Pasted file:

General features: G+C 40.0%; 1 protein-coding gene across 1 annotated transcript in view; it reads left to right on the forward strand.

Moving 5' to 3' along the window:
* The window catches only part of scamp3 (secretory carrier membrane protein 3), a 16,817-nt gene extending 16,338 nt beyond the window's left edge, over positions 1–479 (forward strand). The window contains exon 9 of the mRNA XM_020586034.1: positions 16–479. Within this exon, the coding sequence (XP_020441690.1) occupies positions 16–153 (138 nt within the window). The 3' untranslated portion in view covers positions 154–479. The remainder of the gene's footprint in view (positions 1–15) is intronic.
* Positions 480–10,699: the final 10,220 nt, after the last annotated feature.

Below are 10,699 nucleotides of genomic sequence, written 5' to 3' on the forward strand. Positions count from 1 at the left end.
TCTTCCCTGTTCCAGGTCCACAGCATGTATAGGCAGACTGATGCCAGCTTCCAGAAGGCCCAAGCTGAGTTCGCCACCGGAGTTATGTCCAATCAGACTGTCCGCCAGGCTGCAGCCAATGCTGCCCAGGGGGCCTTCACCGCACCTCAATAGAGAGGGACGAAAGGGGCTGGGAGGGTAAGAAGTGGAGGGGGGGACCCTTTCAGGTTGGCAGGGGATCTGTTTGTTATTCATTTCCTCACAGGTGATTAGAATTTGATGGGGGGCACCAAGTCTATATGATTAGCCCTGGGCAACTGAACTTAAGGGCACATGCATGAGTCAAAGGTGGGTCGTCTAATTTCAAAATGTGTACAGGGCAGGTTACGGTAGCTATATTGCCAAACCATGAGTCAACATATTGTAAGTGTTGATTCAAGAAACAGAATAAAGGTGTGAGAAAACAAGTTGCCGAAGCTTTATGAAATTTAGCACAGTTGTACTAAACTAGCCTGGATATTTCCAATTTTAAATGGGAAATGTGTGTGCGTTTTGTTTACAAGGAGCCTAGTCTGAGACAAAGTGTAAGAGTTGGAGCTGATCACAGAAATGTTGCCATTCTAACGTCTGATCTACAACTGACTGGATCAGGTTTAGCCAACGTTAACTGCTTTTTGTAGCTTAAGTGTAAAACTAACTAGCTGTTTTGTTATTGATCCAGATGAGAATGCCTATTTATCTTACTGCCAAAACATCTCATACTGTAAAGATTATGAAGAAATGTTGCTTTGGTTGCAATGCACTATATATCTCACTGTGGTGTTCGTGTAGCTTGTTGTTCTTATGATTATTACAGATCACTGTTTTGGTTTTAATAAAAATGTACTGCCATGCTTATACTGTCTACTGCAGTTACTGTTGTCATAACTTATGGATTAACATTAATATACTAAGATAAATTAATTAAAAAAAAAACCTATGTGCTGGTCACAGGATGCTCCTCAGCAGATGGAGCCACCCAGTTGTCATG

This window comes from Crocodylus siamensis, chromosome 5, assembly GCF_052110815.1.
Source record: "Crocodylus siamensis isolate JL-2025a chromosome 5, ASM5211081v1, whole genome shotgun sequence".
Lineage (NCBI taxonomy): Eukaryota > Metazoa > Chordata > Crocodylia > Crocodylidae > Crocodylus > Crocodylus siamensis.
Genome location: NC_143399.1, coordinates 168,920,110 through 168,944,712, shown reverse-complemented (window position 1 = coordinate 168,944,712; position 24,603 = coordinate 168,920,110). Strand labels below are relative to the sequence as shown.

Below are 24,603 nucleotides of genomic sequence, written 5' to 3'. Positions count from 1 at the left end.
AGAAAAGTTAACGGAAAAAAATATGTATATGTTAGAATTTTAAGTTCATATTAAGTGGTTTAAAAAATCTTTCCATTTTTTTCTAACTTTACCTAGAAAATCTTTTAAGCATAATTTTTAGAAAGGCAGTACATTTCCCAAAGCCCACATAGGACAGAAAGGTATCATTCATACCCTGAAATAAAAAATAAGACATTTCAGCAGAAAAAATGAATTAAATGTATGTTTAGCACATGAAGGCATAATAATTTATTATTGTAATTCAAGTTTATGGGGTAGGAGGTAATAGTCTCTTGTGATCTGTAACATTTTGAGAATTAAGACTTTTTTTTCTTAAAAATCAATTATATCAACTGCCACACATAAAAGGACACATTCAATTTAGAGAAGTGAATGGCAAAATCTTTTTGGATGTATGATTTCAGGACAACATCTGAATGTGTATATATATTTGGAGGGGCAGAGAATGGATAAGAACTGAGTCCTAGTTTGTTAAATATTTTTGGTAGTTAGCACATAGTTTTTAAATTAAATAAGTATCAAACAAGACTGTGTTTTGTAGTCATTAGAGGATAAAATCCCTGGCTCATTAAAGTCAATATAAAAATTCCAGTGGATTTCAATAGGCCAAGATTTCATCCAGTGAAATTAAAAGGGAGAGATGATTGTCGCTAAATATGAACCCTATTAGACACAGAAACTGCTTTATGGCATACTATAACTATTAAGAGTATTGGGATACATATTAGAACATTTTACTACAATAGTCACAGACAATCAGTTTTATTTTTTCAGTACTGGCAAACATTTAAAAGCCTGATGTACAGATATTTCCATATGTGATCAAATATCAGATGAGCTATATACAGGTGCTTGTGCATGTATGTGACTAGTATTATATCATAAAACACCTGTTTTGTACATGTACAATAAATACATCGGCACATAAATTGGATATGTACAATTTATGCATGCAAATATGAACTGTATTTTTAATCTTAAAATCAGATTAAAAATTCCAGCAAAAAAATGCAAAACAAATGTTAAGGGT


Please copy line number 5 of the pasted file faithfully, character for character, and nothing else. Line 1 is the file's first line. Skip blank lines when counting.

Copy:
Below are 10,699 nucleotides of genomic sequence, written 5' to 3' on the forward strand. Positions count from 1 at the left end.